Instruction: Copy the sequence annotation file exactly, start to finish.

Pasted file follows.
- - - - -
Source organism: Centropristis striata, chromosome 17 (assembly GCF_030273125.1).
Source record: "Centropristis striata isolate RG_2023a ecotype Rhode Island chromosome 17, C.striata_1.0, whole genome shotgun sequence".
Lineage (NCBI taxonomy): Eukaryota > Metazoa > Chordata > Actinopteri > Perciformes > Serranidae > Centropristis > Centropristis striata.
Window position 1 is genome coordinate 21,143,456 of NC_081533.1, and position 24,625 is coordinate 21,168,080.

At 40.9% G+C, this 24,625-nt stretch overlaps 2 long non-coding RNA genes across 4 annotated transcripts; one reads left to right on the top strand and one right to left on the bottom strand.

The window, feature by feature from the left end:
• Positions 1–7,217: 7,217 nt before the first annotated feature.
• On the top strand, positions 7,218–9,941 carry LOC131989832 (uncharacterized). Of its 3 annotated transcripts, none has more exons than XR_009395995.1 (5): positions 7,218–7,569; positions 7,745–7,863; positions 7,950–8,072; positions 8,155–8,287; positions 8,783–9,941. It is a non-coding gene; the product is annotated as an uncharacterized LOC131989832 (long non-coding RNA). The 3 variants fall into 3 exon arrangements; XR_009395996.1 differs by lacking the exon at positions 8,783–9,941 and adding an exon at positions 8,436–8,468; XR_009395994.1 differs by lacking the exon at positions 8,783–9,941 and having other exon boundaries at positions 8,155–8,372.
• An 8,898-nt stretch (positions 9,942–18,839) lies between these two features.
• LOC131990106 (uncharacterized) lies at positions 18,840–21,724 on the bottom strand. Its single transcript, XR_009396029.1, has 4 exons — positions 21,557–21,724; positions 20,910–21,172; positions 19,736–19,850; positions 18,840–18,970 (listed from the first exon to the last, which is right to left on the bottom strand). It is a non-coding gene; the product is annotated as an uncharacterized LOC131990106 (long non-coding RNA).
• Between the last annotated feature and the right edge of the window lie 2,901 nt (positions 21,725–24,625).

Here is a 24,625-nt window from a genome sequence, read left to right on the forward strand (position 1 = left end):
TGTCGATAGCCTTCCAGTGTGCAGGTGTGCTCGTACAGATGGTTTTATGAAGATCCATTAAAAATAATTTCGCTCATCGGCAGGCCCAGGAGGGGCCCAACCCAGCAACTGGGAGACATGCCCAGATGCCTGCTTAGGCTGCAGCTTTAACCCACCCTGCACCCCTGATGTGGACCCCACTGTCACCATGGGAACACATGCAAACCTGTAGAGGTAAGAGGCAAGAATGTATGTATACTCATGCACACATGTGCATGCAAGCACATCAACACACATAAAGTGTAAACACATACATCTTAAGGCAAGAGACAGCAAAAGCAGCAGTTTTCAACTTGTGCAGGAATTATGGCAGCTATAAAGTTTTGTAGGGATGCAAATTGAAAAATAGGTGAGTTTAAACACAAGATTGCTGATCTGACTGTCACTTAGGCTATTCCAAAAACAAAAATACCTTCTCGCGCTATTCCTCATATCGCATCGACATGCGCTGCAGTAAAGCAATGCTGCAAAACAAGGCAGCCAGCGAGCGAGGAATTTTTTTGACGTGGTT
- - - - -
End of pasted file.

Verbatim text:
Source organism: Centropristis striata, chromosome 17 (assembly GCF_030273125.1).
Source record: "Centropristis striata isolate RG_2023a ecotype Rhode Island chromosome 17, C.striata_1.0, whole genome shotgun sequence".
Lineage (NCBI taxonomy): Eukaryota > Metazoa > Chordata > Actinopteri > Perciformes > Serranidae > Centropristis > Centropristis striata.
Window position 1 is genome coordinate 21,143,456 of NC_081533.1, and position 24,625 is coordinate 21,168,080.

At 40.9% G+C, this 24,625-nt stretch overlaps 2 long non-coding RNA genes across 4 annotated transcripts; one reads left to right on the top strand and one right to left on the bottom strand.

The window, feature by feature from the left end:
• Positions 1–7,217: 7,217 nt before the first annotated feature.
• On the top strand, positions 7,218–9,941 carry LOC131989832 (uncharacterized). Of its 3 annotated transcripts, none has more exons than XR_009395995.1 (5): positions 7,218–7,569; positions 7,745–7,863; positions 7,950–8,072; positions 8,155–8,287; positions 8,783–9,941. It is a non-coding gene; the product is annotated as an uncharacterized LOC131989832 (long non-coding RNA). The 3 variants fall into 3 exon arrangements; XR_009395996.1 differs by lacking the exon at positions 8,783–9,941 and adding an exon at positions 8,436–8,468; XR_009395994.1 differs by lacking the exon at positions 8,783–9,941 and having other exon boundaries at positions 8,155–8,372.
• An 8,898-nt stretch (positions 9,942–18,839) lies between these two features.
• LOC131990106 (uncharacterized) lies at positions 18,840–21,724 on the bottom strand. Its single transcript, XR_009396029.1, has 4 exons — positions 21,557–21,724; positions 20,910–21,172; positions 19,736–19,850; positions 18,840–18,970 (listed from the first exon to the last, which is right to left on the bottom strand). It is a non-coding gene; the product is annotated as an uncharacterized LOC131990106 (long non-coding RNA).
• Between the last annotated feature and the right edge of the window lie 2,901 nt (positions 21,725–24,625).

Here is a 24,625-nt window from a genome sequence, read left to right on the forward strand (position 1 = left end):
TGTCGATAGCCTTCCAGTGTGCAGGTGTGCTCGTACAGATGGTTTTATGAAGATCCATTAAAAATAATTTCGCTCATCGGCAGGCCCAGGAGGGGCCCAACCCAGCAACTGGGAGACATGCCCAGATGCCTGCTTAGGCTGCAGCTTTAACCCACCCTGCACCCCTGATGTGGACCCCACTGTCACCATGGGAACACATGCAAACCTGTAGAGGTAAGAGGCAAGAATGTATGTATACTCATGCACACATGTGCATGCAAGCACATCAACACACATAAAGTGTAAACACATACATCTTAAGGCAAGAGACAGCAAAAGCAGCAGTTTTCAACTTGTGCAGGAATTATGGCAGCTATAAAGTTTTGTAGGGATGCAAATTGAAAAATAGGTGAGTTTAAACACAAGATTGCTGATCTGACTGTCACTTAGGCTATTCCAAAAACAAAAATACCTTCTCGCGCTATTCCTCATATCGCATCGACATGCGCTGCAGTAAAGCAATGCTGCAAAACAAGGCAGCCAGCGAGCGAGGAATTTTTTTGACGTGGTT